After cluster analysis with the goeBURST algorithm (PHYLOViZ software), the distribution of STs was depicted in a tree diagram (Figure 1 [Fig. 1]). The isolates cluster in a large group with two sub-groups around the two initial isolates ST 117 and ST 192, only differing from these in not more than two of the seven housekeeping genes. In this group, a distinction can be made between one MLST pool from Essen and one from Nuremberg (Table 1 [Tab. 1]). Only the isolates ST 117 and ST 80 were found in both hospitals, although only one isolate from Essen could be assigned to ST 80. All other STs were either found solely in Essen (ST 192, ST 78, ST 1,039/192, ST 925, ST 1,180/117) or solely in Nuremberg (ST 1,301/80, ST 551, ST 17, ST 203, ST 539, ST 117‘, ST 17‘, ST 80‘). After analysis of the PFGE gels, a dendrogram indicating genetic relationship was generated (Figure 2 [Fig. 2]). The cut-off line is at 90%, separating the 128 isolates into 68 PFGE types that differ in no more than one band.

The largest fraction of the isolates (N=15, 12%) belongs to PFGE type 2. All 15 isolates were found on cardiological units of the University Hospital Essen between May and July 2011, with twelve of them on the two intensive care units. Overall, 14 isolates showed a banding pattern that was designated PFGE type 38. Three of those isolates originated from Essen between June and July 2018, and the remaining eleven isolates from various units of the Nuremberg hospital between August and December 2018. With ten isolates showing that banding pattern, PFGE type 33 was identified as the third most common PFGE type. Nine of the ten isolates were found in December 2017 on the intensive care unit and the general neonatology ward of the University Hospital Essen in rectal swabs. The tenth isolate was from the West German Tumour Centre in Essen, where it was also found in a rectal swab seven months later.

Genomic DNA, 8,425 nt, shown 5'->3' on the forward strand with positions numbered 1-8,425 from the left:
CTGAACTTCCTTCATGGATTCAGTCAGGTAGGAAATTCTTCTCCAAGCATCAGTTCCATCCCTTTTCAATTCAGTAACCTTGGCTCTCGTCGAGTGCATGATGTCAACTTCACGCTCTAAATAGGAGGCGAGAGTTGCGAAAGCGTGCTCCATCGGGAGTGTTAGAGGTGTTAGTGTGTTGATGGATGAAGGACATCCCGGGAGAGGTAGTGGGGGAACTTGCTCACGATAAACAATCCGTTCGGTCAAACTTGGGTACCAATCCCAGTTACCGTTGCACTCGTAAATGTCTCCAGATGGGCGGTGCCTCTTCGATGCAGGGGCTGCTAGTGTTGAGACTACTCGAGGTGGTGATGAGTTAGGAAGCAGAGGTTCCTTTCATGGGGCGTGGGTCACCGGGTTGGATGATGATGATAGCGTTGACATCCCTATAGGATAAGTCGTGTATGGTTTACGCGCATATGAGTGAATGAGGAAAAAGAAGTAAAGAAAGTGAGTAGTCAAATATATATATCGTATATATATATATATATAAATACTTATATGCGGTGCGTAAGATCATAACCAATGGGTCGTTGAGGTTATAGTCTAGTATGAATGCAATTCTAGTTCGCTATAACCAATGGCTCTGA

In most of the cases, a differentiation between PFGE types from Essen and Nuremberg has been detected. Only five of the 68 PFGE types were found in both hospitals: PFGE type 34, 38, 40, 42 and 44. All the other PFGE types were limited to one facility.

When comparing the classification of the isolates into STs by MLST and PFGE types, they mostly agree with each other. Most isolates of one ST could be divided into different PFGE types, with the following exceptions. Some PFGE types contained isolates with different STs. 14 isolates of PFGE type 2 had ST 192 and one isolate ST 1,039/192. Isolates of PFGE type 34 belonged to three different STs: Two had ST 117, one ST 80 and one ST 539. For PFGE type 35, one isolate had ST 117 and the other one ST 1,180/117. The 14 isolates of PFGE type 38 were allocated to three STs: Ten isolates had ST 17, three ST 117’ and one ST 1,301/80. One isolate with ST 80 and one with ST 1,301/80 belonged to PFGE type 39. PFGE type 42 contained four isolates, two with ST 80, one with ST 1,301/80 and one with ST 117. It was possible to assign the six isolates of PFGE type 44 to ST 80, except for one which belonged to ST 117. PFGE type 66 had two isolates with ST 17 and one with ST 17’.